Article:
Human rights in Kashmir ‘an international issue’, says UK Foreign Secretary
Dominic Raab told the House of Commons that the human rights situation in Indian-controlled Kashmir following the lockdown of the region by Modi govt for over four weeks is an international issue
The British new foreign secretary, Dominic Raab, told the House of Commons that the human rights situation in Indian-controlled Kashmir following the lockdown of the region by the Narendra Modi government for over four weeks is "an international issue". This reflects a failure of Indian foreign relations. Britain is a permanent member of the powerful United Nations Security Council, enjoying veto powers in it. External Affairs Minister S Jaishankar spoke to Raab on the phone last month. But it would appear both he and diplomats at the Indian high commission in London have been ineffective in convincing the United Kingdom to India's point of view.
As soon as the United Kingdom parliament commenced proceedings on Tuesday after a long summer recess, a barrage of aggressive questions from around 15 MPs greeted Raab from all sections of the house on the Modi administration's treatment of people in Kashmir following abrogation of Jammu and Kashmir's special status, the severing of Ladakh from it and the downgrading of both from full statehood to union territory status. The questioners included Emily Thornberry, the shadow foreign secretary, who raised the matter of unlawful "detentions" by Indian authorities.
Replying to a question from Steve Baker, Conservative MP from Wycombe, Raab said, "The issue of human rights is not just a bilateral, or domestic issue for India or Pakistan—it is an international issue." He added, "We should, with all our partners, expect internationally recognised standards of human rights to be complied with and respected." Baker of course represents a constituency with an estimated 10,000 people of Pakistani origin and is likely to have been under pressure from a section of his constituents to put his question. Anne Main, another Conservative MP, compared the state of affairs in Kashmir to the Rohingya crisis.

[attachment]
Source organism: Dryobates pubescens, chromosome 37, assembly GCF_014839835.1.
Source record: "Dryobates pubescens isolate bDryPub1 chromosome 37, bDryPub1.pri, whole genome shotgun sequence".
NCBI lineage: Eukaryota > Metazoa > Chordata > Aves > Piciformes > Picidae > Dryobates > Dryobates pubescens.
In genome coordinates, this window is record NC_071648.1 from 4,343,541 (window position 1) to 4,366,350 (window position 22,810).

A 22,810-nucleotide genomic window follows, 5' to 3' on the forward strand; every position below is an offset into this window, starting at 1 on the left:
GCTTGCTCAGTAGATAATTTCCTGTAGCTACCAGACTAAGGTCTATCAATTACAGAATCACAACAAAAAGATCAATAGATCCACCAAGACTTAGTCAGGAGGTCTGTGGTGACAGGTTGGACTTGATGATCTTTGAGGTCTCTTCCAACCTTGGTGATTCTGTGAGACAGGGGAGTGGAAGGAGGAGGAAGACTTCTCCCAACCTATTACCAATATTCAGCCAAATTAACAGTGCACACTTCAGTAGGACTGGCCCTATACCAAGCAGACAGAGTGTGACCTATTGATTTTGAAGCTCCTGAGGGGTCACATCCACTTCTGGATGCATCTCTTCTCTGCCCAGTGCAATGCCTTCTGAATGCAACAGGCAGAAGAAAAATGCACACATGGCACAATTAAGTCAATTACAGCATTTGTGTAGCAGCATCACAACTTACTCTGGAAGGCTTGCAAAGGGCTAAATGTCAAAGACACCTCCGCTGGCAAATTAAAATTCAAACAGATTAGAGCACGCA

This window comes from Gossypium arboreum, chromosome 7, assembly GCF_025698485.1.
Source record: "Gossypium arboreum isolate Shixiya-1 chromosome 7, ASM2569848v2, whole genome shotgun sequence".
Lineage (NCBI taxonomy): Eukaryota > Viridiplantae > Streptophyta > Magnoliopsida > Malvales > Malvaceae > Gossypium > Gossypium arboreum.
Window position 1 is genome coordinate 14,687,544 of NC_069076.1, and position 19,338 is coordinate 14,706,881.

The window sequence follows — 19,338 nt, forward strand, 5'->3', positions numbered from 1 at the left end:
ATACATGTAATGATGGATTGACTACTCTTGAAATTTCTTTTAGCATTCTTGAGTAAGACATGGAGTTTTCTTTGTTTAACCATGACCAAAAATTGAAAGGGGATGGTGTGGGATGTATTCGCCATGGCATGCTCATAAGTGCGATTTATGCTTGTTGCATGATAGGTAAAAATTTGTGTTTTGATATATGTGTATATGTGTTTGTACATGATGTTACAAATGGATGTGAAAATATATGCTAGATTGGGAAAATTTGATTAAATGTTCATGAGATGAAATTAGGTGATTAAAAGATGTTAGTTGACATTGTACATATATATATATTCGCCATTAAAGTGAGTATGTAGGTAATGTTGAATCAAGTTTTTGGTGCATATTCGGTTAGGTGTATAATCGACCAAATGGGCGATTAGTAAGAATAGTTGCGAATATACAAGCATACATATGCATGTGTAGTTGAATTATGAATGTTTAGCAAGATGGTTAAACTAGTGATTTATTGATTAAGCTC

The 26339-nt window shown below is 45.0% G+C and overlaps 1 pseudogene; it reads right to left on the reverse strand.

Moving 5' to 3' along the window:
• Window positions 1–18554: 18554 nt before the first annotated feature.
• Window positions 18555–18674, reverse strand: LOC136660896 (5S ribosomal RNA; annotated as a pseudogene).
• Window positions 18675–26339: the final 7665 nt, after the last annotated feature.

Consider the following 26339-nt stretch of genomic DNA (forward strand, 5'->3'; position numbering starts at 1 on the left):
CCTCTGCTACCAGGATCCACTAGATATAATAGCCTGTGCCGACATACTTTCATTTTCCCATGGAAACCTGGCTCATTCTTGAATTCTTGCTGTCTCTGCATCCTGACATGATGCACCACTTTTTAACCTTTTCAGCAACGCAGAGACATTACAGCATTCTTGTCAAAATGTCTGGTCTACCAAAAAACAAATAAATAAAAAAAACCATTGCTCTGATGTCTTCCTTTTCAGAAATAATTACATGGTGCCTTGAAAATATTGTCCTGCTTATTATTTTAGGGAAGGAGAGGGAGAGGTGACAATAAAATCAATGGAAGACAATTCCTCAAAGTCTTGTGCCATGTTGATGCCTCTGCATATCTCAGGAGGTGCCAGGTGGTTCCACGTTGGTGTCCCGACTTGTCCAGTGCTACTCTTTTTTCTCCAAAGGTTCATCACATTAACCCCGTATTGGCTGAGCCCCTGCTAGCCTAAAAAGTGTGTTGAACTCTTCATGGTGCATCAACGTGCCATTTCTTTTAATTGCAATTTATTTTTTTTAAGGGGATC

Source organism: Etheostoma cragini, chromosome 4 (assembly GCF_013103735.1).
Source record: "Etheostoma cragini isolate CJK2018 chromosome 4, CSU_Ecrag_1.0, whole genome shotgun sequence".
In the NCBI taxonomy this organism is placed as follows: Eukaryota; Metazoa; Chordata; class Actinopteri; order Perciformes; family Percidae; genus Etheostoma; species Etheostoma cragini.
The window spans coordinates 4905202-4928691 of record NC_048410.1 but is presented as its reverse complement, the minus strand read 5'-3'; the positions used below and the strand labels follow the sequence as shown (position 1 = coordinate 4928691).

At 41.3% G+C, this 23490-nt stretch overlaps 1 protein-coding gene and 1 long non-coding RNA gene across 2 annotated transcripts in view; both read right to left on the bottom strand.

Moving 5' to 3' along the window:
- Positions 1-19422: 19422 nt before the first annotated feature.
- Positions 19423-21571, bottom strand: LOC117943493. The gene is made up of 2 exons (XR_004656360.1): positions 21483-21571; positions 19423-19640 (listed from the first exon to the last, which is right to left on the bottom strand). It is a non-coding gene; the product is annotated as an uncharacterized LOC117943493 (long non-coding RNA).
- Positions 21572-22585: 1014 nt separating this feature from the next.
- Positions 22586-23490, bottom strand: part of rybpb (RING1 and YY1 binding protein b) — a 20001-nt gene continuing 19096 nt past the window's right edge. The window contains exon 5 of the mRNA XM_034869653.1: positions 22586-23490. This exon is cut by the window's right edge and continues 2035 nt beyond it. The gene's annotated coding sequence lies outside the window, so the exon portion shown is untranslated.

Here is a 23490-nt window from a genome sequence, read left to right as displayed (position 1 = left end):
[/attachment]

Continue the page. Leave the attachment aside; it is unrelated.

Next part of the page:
However, Raab repeatedly made statements which queried the BJP government's democratic and human rights credentials. "We are concerned about the situation in Kashmir...It is important that internationally recognised human rights are fully respected...There are duties owed to the international community at large, and we will certainly be scrutinising the situation carefully to see that those rights are respected...I raised concerns about the situation with Indian Foreign Minister Jaishankar on 7 August."
Raab's comment in the Commons amounted to a distinct ratcheting up of Britain's concern about the Modi government's suspension of democracy in Kashmir. Last month, after Pakistani prime minister, Imran Khan, phoned his UK counterpart Boris Johnson - both Oxonians - the latter's office at 10 Downing Street described the circumstances in Kashmir as "a serious situation".
After this there was seemingly a softening of the stance, with the British Foreign Office clarifying, "The UK did not take sides in the UNSC debate on Kashmir, and did not side with China against India." Furthermore, on a telephone conversation between Johnson and Modi, Downing Street's read-out of it said, "The Prime Minister made clear that the UK views the issue of Kashmir is one for India and Pakistan to resolve bilaterally." Clearly, Britain is no longer willing to remain silent on the matter.